A critical darling of the literary world, Moroccan writer Taia is working that whole early 90’s, ACT UP queer look. Then there’s his enchante! (French) accent and those very (very) large, chatty, gay hands.
But big as Taia’s hands are, they are tiny in comparison to his gianormous ego. Recently, Taia was interviewed by one of our smartest gay novelists, Dale Peck, during the recent PEN/World Voices Festival. During the interview, Taia spoke about growing up in incestuously close quarters, and laughed while nervously explaining why he no longer dated:
“When I first arrived, I met a man in the subway (and) I fell in love not with him, but his mother, Simone. So I stayed with him a year and a half, and then I said, ‘bye-bye.’ …. The people I lived with, when I was sort of in love, the more I slept with them, the more they [were] in love with and the less I was in love with them. I had to leave. And of course when you leave someone – he needs, or she needs – to hate you, or destroy you. Since maybe eight years, nine years, I’m living with no one … I always ended up being that heartless, Moroccan boy.”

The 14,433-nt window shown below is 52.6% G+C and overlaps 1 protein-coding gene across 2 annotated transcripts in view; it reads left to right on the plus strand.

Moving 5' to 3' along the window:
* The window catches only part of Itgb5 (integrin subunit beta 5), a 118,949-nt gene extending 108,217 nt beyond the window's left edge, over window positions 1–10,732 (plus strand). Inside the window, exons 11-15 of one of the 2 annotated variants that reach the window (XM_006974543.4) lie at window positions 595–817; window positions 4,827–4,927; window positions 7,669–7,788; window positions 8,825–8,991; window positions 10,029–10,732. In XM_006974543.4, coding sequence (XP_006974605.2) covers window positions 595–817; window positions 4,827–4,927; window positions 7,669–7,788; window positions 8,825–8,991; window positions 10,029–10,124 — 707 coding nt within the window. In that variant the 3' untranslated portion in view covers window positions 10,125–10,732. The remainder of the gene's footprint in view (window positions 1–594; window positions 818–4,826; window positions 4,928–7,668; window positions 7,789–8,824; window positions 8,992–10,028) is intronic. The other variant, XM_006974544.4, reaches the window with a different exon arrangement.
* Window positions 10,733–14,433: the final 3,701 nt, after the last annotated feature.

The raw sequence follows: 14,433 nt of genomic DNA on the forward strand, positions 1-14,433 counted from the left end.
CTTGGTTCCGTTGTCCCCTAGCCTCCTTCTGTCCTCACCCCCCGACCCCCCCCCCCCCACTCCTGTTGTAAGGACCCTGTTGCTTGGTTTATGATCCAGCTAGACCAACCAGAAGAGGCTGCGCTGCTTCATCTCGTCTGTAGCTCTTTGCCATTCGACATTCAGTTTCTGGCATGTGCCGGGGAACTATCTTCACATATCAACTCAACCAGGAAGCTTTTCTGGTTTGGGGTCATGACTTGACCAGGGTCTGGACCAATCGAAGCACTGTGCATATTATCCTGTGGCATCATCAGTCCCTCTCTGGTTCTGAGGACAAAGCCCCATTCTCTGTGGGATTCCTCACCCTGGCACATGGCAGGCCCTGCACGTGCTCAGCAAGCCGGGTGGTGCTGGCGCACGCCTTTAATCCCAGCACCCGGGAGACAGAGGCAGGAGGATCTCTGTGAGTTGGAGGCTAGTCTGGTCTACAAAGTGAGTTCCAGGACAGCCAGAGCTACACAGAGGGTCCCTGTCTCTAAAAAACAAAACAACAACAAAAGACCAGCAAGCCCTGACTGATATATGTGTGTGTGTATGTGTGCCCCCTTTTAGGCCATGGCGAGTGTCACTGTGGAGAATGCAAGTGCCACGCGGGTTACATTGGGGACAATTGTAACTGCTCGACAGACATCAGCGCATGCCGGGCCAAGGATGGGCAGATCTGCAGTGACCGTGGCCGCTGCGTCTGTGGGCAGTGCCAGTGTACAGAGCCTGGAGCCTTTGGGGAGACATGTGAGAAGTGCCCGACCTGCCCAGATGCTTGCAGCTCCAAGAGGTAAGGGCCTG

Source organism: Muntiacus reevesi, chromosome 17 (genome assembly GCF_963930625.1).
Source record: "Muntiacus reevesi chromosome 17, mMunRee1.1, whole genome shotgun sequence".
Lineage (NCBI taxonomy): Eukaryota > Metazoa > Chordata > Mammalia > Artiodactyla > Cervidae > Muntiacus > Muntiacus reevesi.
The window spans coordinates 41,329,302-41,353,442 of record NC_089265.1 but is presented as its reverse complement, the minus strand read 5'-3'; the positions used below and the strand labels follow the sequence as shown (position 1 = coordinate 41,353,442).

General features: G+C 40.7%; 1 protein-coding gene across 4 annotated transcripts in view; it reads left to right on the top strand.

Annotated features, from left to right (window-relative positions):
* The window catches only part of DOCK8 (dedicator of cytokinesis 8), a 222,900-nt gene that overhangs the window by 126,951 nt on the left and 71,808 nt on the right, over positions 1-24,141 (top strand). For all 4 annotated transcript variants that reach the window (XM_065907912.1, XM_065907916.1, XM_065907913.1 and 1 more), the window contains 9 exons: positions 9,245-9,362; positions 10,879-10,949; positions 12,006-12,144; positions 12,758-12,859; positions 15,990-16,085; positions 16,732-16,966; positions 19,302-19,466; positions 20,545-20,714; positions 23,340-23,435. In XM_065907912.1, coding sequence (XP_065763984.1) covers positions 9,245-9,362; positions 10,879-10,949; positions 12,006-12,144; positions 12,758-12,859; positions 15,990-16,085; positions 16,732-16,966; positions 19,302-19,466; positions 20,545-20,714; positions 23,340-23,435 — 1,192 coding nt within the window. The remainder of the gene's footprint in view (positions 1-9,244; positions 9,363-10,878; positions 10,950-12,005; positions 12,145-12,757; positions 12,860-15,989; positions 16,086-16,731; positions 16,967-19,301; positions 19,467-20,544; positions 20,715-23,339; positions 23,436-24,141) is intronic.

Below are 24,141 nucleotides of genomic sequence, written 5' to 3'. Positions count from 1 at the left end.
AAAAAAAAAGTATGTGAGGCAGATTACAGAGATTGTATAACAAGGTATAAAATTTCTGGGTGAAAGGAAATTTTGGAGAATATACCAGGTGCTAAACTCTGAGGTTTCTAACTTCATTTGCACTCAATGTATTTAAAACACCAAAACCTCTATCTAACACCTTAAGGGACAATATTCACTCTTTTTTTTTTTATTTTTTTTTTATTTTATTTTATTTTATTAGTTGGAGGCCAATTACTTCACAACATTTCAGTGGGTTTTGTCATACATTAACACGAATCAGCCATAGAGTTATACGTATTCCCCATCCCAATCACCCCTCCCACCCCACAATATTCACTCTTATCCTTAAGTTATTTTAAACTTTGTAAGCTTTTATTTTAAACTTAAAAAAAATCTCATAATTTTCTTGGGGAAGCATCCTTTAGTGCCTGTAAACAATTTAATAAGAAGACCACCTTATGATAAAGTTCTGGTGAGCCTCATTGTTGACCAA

Tai’s frank admission about his too-damn-hot-for-you status was somewhat surprising given that publishing is known for its self-effacing studs. Jonathan Franzen, Charles Bock, and Dave Eggers being the current shaggy dude ideal(s) of Ivy League straight girls who swoon for Men Who Wield Big Pens. Basically, if you have a square chin, close-set eyes, and lots of feathered hair, you’re literary beefcake. (Think, Jim Palmer, the baseball cum Jockey briefs underwear model and you get the idea.) Being a literary stud is something said stud knows – and everyone else knows – but which nobody ever actually talks about at least, not out loud.
Maybe Taia’s performing a public service by withholding himself from all his fans and potential lovers. Poet Sylvia Plath bagged fellow poet, square jawed (& uber literary stud) Ted Hughes, but became so depressed when he left her for another woman (who also killed herself) that she killed herself, head in gas oven, towels along the kitchen floors of W.H. Auden’s apartment. So maybe Taia’s celibacy has saved more literary hearts than we know.
Regardless, to Abdellah we do bequeath one blue ribbon you can wear for what’s left of the year – and with pride: Superstar of the Bathhouse, 2011.